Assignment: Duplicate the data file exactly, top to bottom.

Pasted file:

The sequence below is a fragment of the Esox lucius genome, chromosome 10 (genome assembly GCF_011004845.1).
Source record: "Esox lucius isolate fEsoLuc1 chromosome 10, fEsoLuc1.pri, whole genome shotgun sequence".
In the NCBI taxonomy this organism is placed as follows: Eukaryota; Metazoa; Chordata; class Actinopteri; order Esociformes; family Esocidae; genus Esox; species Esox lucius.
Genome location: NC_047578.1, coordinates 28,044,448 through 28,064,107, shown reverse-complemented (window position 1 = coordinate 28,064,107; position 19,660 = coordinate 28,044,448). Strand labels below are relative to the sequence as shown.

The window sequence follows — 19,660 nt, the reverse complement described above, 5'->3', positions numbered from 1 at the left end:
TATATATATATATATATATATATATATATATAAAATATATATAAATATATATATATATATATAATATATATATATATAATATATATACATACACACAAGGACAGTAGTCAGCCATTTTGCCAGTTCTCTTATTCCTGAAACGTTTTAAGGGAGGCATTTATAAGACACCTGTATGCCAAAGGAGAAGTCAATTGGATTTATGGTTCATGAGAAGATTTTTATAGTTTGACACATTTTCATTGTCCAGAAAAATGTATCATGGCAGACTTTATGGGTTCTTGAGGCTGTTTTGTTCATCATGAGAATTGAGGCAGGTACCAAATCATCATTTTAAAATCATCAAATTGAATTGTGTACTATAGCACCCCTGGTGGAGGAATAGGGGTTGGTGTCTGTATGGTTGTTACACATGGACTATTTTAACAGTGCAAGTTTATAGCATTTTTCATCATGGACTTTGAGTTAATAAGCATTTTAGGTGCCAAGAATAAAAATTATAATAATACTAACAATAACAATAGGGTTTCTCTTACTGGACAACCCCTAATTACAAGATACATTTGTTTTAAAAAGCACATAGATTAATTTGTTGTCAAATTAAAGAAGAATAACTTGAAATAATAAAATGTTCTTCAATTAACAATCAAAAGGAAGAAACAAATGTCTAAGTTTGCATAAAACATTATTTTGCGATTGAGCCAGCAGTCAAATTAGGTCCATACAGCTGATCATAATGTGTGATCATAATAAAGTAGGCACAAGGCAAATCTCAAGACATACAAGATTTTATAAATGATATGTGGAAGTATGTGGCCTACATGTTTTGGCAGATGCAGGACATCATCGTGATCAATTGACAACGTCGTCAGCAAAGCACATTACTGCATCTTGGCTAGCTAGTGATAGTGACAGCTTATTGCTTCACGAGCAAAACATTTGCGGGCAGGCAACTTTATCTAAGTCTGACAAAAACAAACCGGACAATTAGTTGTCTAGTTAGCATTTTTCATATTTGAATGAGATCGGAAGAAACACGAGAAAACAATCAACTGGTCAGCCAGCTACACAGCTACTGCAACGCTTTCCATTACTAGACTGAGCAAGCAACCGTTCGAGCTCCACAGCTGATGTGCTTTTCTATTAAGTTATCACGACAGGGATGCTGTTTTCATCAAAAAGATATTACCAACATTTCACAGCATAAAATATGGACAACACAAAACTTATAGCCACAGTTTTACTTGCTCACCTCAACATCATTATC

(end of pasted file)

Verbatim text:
The sequence below is a fragment of the Esox lucius genome, chromosome 10 (genome assembly GCF_011004845.1).
Source record: "Esox lucius isolate fEsoLuc1 chromosome 10, fEsoLuc1.pri, whole genome shotgun sequence".
In the NCBI taxonomy this organism is placed as follows: Eukaryota; Metazoa; Chordata; class Actinopteri; order Esociformes; family Esocidae; genus Esox; species Esox lucius.
Genome location: NC_047578.1, coordinates 28,044,448 through 28,064,107, shown reverse-complemented (window position 1 = coordinate 28,064,107; position 19,660 = coordinate 28,044,448). Strand labels below are relative to the sequence as shown.

The window sequence follows — 19,660 nt, the reverse complement described above, 5'->3', positions numbered from 1 at the left end:
TATATATATATATATATATATATATATATATAAAATATATATAAATATATATATATATATATAATATATATATATATAATATATATACATACACACAAGGACAGTAGTCAGCCATTTTGCCAGTTCTCTTATTCCTGAAACGTTTTAAGGGAGGCATTTATAAGACACCTGTATGCCAAAGGAGAAGTCAATTGGATTTATGGTTCATGAGAAGATTTTTATAGTTTGACACATTTTCATTGTCCAGAAAAATGTATCATGGCAGACTTTATGGGTTCTTGAGGCTGTTTTGTTCATCATGAGAATTGAGGCAGGTACCAAATCATCATTTTAAAATCATCAAATTGAATTGTGTACTATAGCACCCCTGGTGGAGGAATAGGGGTTGGTGTCTGTATGGTTGTTACACATGGACTATTTTAACAGTGCAAGTTTATAGCATTTTTCATCATGGACTTTGAGTTAATAAGCATTTTAGGTGCCAAGAATAAAAATTATAATAATACTAACAATAACAATAGGGTTTCTCTTACTGGACAACCCCTAATTACAAGATACATTTGTTTTAAAAAGCACATAGATTAATTTGTTGTCAAATTAAAGAAGAATAACTTGAAATAATAAAATGTTCTTCAATTAACAATCAAAAGGAAGAAACAAATGTCTAAGTTTGCATAAAACATTATTTTGCGATTGAGCCAGCAGTCAAATTAGGTCCATACAGCTGATCATAATGTGTGATCATAATAAAGTAGGCACAAGGCAAATCTCAAGACATACAAGATTTTATAAATGATATGTGGAAGTATGTGGCCTACATGTTTTGGCAGATGCAGGACATCATCGTGATCAATTGACAACGTCGTCAGCAAAGCACATTACTGCATCTTGGCTAGCTAGTGATAGTGACAGCTTATTGCTTCACGAGCAAAACATTTGCGGGCAGGCAACTTTATCTAAGTCTGACAAAAACAAACCGGACAATTAGTTGTCTAGTTAGCATTTTTCATATTTGAATGAGATCGGAAGAAACACGAGAAAACAATCAACTGGTCAGCCAGCTACACAGCTACTGCAACGCTTTCCATTACTAGACTGAGCAAGCAACCGTTCGAGCTCCACAGCTGATGTGCTTTTCTATTAAGTTATCACGACAGGGATGCTGTTTTCATCAAAAAGATATTACCAACATTTCACAGCATAAAATATGGACAACACAAAACTTATAGCCACAGTTTTACTTGCTCACCTCAACATCATTATC